in those areas of concern is a reason for optimism. In addition, the commitment of Parliament officials to issues like women’s equality, social justice and
the climate crisis was commendable and the support of the 10,000 was full-throated. Maybe, just maybe, some Fox News watchers will take home the message
about climate change and convince their church brethren that action is needed. Small shifts of awareness, little changes of behavior, reconsidered
attitudes - maybe that’s how things change. And the extent to which hearts and minds were opened on matters of religion should not be underestimated.
Thanks largely to the informal and unpredictable interactions among thousands of friendly people, individuals who had never met a Muslim, or a Sikh, or a
Wiccan, or whatever, will go back to their homogeneous communities and tell their friends how nice those people were, and maybe, just maybe, they had the
wrong idea about them.
1893 Parliment of World Religions
These small openings are not to be pooh poohed. In 1893, Vivekananda concluded his famous opening speech with this:
“Sectarianism, bigotry, and its horrible descendant, fanaticism, have long possessed this beautiful earth. They have filled the earth with violence,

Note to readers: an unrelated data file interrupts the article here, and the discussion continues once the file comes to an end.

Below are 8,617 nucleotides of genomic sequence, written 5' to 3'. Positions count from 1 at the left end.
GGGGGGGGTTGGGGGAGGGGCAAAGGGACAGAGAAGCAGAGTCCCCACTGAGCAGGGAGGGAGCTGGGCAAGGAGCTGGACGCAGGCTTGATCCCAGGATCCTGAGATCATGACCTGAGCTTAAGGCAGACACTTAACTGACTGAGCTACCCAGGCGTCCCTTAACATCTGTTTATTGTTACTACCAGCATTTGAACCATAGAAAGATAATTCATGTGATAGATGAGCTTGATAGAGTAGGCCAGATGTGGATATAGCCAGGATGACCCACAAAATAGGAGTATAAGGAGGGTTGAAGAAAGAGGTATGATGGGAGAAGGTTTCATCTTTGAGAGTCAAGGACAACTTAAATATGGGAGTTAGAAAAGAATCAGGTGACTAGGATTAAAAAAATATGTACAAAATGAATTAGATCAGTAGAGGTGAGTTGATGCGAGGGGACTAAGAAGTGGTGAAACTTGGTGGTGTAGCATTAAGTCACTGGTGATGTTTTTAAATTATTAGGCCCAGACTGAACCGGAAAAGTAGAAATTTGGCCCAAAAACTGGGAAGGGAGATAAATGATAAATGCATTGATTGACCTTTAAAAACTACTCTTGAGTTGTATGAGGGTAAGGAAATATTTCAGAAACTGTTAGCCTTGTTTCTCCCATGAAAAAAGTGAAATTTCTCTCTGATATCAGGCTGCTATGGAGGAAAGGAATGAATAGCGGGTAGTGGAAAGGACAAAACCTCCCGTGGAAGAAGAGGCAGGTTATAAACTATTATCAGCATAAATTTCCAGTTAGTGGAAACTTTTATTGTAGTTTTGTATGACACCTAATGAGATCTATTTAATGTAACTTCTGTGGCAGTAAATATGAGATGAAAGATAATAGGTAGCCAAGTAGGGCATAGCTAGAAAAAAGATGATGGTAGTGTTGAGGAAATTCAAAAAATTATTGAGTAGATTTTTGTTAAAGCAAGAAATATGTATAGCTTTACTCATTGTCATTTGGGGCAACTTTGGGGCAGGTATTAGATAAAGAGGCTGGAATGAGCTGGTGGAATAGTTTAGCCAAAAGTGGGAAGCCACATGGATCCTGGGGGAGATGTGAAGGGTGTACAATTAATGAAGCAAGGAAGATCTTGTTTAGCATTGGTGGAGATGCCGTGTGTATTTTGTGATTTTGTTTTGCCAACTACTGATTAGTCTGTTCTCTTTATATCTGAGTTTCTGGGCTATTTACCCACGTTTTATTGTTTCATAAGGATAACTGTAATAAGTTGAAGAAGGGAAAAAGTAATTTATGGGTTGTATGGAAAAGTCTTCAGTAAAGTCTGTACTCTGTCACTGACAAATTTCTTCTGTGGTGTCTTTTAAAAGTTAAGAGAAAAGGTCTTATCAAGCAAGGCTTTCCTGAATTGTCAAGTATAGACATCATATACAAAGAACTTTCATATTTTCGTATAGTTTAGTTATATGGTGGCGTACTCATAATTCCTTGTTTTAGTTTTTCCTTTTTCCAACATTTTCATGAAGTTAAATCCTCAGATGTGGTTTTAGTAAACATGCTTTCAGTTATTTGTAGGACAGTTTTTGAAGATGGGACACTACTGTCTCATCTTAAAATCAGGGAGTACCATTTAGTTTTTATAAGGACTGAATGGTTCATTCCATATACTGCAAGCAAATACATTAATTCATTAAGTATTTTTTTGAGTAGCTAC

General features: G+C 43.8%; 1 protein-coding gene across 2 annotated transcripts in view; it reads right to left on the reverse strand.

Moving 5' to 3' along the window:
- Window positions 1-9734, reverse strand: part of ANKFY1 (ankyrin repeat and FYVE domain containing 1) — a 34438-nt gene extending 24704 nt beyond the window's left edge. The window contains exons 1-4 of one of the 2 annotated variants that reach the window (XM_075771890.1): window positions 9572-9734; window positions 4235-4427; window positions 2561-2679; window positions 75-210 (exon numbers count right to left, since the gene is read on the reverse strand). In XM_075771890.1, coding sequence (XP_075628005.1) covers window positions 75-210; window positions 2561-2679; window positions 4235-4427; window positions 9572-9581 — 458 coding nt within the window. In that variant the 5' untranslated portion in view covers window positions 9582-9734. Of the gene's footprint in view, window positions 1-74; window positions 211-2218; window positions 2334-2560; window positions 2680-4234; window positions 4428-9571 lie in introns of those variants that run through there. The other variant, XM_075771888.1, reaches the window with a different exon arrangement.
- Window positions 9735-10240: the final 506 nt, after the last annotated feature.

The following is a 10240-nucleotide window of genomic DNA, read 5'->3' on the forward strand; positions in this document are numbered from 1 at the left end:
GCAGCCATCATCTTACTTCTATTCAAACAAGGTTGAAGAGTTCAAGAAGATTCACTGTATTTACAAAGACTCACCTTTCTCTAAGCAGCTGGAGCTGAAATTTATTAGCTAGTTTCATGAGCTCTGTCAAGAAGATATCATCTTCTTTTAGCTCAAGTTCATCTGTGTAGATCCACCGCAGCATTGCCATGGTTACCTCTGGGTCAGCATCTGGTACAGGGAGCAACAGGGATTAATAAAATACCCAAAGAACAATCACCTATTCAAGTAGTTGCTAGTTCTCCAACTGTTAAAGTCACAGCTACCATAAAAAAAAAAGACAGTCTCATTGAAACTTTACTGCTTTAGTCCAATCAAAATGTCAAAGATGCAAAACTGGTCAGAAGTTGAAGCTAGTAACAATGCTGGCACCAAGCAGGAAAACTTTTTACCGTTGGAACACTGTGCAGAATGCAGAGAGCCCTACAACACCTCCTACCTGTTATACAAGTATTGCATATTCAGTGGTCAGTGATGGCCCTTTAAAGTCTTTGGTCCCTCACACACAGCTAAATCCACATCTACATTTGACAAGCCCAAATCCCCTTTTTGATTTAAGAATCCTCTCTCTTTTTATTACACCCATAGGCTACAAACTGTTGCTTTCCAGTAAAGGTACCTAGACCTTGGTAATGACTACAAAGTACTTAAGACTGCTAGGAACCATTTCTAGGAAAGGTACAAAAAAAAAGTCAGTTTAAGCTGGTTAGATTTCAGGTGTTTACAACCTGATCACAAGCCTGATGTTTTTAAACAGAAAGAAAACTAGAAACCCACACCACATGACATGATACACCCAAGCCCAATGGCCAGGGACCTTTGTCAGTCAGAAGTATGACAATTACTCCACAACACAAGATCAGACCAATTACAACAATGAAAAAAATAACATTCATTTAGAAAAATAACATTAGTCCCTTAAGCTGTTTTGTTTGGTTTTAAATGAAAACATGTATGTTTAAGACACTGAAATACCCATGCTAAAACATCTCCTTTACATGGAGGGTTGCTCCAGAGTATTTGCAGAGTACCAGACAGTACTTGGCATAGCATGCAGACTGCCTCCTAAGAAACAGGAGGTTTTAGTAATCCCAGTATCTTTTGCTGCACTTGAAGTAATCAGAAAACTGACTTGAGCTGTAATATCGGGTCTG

drenched it often and often with human blood, destroyed civilizations and sent whole nations to despair. Had it not been for these horrible demons,
human society would be far more advanced than it is now. But their time is come; and I fervently hope that the bell that tolled this morning in honor
of this convention may be the death-knell of all fanaticism, of all persecutions with the sword or with the pen, and of all uncharitable feelings
between persons wending their way to the same goal.”
Needless to say, the message is as relevant today as it was twelve decades ago. Which is exactly why the Parliament was revived, and why, for all its
shortcomings, it represents a glimmer of sunlight.